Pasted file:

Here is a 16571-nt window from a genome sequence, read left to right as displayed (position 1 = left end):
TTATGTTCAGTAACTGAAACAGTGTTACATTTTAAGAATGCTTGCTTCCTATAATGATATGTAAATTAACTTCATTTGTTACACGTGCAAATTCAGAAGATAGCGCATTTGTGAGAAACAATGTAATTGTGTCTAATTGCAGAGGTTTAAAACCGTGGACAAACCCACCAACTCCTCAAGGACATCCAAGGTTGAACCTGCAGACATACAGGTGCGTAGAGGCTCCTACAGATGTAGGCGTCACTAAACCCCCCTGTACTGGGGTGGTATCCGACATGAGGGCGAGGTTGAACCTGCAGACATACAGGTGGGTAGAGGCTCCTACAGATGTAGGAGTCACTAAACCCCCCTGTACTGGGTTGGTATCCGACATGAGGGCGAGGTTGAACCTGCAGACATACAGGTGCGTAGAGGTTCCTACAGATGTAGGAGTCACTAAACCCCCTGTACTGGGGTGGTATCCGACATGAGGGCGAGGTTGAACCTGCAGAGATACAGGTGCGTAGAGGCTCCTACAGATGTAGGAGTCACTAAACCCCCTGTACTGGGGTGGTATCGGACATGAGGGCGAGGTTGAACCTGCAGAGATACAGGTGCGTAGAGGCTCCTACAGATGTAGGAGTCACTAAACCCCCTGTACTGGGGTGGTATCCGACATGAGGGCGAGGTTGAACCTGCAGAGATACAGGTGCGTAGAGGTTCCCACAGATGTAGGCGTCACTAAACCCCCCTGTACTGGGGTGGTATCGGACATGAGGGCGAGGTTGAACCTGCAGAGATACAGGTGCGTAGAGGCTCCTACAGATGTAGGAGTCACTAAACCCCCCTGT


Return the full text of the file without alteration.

Here is a 16571-nt window from a genome sequence, read left to right as displayed (position 1 = left end):
TTATGTTCAGTAACTGAAACAGTGTTACATTTTAAGAATGCTTGCTTCCTATAATGATATGTAAATTAACTTCATTTGTTACACGTGCAAATTCAGAAGATAGCGCATTTGTGAGAAACAATGTAATTGTGTCTAATTGCAGAGGTTTAAAACCGTGGACAAACCCACCAACTCCTCAAGGACATCCAAGGTTGAACCTGCAGACATACAGGTGCGTAGAGGCTCCTACAGATGTAGGCGTCACTAAACCCCCCTGTACTGGGGTGGTATCCGACATGAGGGCGAGGTTGAACCTGCAGACATACAGGTGGGTAGAGGCTCCTACAGATGTAGGAGTCACTAAACCCCCCTGTACTGGGTTGGTATCCGACATGAGGGCGAGGTTGAACCTGCAGACATACAGGTGCGTAGAGGTTCCTACAGATGTAGGAGTCACTAAACCCCCTGTACTGGGGTGGTATCCGACATGAGGGCGAGGTTGAACCTGCAGAGATACAGGTGCGTAGAGGCTCCTACAGATGTAGGAGTCACTAAACCCCCTGTACTGGGGTGGTATCGGACATGAGGGCGAGGTTGAACCTGCAGAGATACAGGTGCGTAGAGGCTCCTACAGATGTAGGAGTCACTAAACCCCCTGTACTGGGGTGGTATCCGACATGAGGGCGAGGTTGAACCTGCAGAGATACAGGTGCGTAGAGGTTCCCACAGATGTAGGCGTCACTAAACCCCCCTGTACTGGGGTGGTATCGGACATGAGGGCGAGGTTGAACCTGCAGAGATACAGGTGCGTAGAGGCTCCTACAGATGTAGGAGTCACTAAACCCCCCTGT